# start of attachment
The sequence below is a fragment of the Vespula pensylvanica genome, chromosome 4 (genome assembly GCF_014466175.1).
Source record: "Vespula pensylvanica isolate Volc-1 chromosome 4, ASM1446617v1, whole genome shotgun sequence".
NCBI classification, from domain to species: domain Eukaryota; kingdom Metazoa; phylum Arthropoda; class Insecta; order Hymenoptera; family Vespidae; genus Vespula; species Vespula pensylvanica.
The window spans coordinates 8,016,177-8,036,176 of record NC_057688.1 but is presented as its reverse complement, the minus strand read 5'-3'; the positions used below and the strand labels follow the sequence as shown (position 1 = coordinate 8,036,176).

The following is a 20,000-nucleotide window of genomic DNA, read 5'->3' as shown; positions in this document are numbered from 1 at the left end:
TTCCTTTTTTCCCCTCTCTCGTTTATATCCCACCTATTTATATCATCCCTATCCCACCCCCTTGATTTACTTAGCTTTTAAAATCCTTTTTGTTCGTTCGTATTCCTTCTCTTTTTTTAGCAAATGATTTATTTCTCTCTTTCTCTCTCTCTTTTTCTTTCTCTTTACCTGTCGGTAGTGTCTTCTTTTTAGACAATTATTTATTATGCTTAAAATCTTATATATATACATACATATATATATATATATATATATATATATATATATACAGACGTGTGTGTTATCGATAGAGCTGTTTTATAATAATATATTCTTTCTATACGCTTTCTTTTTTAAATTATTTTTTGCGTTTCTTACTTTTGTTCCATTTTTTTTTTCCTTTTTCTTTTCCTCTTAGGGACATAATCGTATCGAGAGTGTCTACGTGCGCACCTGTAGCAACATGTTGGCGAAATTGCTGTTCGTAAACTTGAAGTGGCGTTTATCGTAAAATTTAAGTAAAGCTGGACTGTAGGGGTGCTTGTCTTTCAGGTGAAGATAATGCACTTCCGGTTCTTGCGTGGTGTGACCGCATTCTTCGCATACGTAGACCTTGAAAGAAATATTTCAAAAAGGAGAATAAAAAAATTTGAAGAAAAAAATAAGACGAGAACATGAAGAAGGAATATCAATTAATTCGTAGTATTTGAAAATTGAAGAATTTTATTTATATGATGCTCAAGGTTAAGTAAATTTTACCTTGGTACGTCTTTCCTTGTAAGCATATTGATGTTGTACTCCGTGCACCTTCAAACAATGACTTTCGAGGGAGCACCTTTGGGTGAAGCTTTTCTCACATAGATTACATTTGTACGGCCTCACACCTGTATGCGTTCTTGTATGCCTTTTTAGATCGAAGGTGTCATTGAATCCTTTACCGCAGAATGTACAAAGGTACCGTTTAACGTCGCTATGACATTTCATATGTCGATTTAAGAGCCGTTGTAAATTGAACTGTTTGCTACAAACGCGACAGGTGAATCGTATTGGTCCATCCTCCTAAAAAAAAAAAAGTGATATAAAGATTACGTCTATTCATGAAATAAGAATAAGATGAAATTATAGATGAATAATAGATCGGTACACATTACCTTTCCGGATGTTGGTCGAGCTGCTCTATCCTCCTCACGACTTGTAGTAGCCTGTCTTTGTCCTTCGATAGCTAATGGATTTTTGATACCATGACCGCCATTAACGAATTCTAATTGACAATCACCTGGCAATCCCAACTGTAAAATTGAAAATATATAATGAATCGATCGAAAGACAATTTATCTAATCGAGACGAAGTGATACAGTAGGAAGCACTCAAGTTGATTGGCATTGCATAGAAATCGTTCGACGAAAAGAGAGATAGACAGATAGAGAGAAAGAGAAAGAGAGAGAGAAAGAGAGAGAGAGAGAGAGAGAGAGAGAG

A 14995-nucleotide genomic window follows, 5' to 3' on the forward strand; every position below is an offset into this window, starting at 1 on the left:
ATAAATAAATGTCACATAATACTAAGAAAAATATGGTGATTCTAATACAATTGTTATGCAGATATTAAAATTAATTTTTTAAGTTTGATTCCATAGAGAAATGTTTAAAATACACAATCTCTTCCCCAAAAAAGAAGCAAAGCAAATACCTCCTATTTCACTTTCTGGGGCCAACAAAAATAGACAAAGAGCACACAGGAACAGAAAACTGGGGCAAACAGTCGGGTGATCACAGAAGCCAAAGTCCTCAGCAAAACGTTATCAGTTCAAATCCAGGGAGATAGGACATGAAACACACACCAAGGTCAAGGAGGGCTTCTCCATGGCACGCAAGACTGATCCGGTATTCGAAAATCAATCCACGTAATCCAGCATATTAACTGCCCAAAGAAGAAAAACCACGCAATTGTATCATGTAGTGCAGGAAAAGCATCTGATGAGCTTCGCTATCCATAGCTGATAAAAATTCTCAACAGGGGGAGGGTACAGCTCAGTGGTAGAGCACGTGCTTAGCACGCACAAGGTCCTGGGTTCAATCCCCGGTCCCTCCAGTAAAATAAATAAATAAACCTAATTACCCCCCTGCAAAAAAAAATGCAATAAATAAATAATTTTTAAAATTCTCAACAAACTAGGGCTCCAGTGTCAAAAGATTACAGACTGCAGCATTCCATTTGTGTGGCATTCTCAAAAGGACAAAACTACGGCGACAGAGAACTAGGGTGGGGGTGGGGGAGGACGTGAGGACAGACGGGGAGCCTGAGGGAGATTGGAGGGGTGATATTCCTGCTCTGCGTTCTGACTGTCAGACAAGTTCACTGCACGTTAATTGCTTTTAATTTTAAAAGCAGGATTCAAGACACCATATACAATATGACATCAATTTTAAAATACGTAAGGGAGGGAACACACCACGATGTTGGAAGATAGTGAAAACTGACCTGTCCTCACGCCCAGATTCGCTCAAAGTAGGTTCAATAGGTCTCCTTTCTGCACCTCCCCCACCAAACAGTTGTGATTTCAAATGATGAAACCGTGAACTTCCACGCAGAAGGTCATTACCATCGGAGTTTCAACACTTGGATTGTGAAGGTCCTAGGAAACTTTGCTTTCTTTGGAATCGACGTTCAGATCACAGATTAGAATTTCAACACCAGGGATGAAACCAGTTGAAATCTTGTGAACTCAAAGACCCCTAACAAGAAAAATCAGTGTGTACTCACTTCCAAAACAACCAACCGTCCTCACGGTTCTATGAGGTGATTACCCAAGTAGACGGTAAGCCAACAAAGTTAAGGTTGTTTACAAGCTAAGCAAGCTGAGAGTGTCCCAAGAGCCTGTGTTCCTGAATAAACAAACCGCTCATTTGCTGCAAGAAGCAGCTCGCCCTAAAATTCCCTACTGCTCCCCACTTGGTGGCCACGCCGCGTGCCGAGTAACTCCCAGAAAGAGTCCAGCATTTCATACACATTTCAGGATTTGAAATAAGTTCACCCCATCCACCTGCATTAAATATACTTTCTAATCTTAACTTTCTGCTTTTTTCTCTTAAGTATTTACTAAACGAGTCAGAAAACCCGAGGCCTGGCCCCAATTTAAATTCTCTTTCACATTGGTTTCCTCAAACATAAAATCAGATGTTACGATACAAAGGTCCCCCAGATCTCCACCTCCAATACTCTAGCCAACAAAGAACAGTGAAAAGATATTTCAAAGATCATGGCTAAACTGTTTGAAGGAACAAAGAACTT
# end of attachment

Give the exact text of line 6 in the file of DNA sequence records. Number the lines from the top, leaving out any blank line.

TTCCTTTTTTCCCCTCTCTCGTTTATATCCCACCTATTTATATCATCCCTATCCCACCCCCTTGATTTACTTAGCTTTTAAAATCCTTTTTGTTCGTTCGTATTCCTTCTCTTTTTTTAGCAAATGATTTATTTCTCTCTTTCTCTCTCTCTTTTTCTTTCTCTTTACCTGTCGGTAGTGTCTTCTTTTTAGACAATTATTTATTATGCTTAAAATCTTATATATATACATACATATATATATATATATATATATATATATATATATACAGACGTGTGTGTTATCGATAGAGCTGTTTTATAATAATATATTCTTTCTATACGCTTTCTTTTTTAAATTATTTTTTGCGTTTCTTACTTTTGTTCCATTTTTTTTTTCCTTTTTCTTTTCCTCTTAGGGACATAATCGTATCGAGAGTGTCTACGTGCGCACCTGTAGCAACATGTTGGCGAAATTGCTGTTCGTAAACTTGAAGTGGCGTTTATCGTAAAATTTAAGTAAAGCTGGACTGTAGGGGTGCTTGTCTTTCAGGTGAAGATAATGCACTTCCGGTTCTTGCGTGGTGTGACCGCATTCTTCGCATACGTAGACCTTGAAAGAAATATTTCAAAAAGGAGAATAAAAAAATTTGAAGAAAAAAATAAGACGAGAACATGAAGAAGGAATATCAATTAATTCGTAGTATTTGAAAATTGAAGAATTTTATTTATATGATGCTCAAGGTTAAGTAAATTTTACCTTGGTACGTCTTTCCTTGTAAGCATATTGATGTTGTACTCCGTGCACCTTCAAACAATGACTTTCGAGGGAGCACCTTTGGGTGAAGCTTTTCTCACATAGATTACATTTGTACGGCCTCACACCTGTATGCGTTCTTGTATGCCTTTTTAGATCGAAGGTGTCATTGAATCCTTTACCGCAGAATGTACAAAGGTACCGTTTAACGTCGCTATGACATTTCATATGTCGATTTAAGAGCCGTTGTAAATTGAACTGTTTGCTACAAACGCGACAGGTGAATCGTATTGGTCCATCCTCCTAAAAAAAAAAAAGTGATATAAAGATTACGTCTATTCATGAAATAAGAATAAGATGAAATTATAGATGAATAATAGATCGGTACACATTACCTTTCCGGATGTTGGTCGAGCTGCTCTATCCTCCTCACGACTTGTAGTAGCCTGTCTTTGTCCTTCGATAGCTAATGGATTTTTGATACCATGACCGCCATTAACGAATTCTAATTGACAATCACCTGGCAATCCCAACTGTAAAATTGAAAATATATAATGAATCGATCGAAAGACAATTTATCTAATCGAGACGAAGTGATACAGTAGGAAGCACTCAAGTTGATTGGCATTGCATAGAAATCGTTCGACGAAAAGAGAGATAGACAGATAGAGAGAAAGAGAAAGAGAGAGAGAAAGAGAGAGAGAGAGAGAGAGAGAGAGAG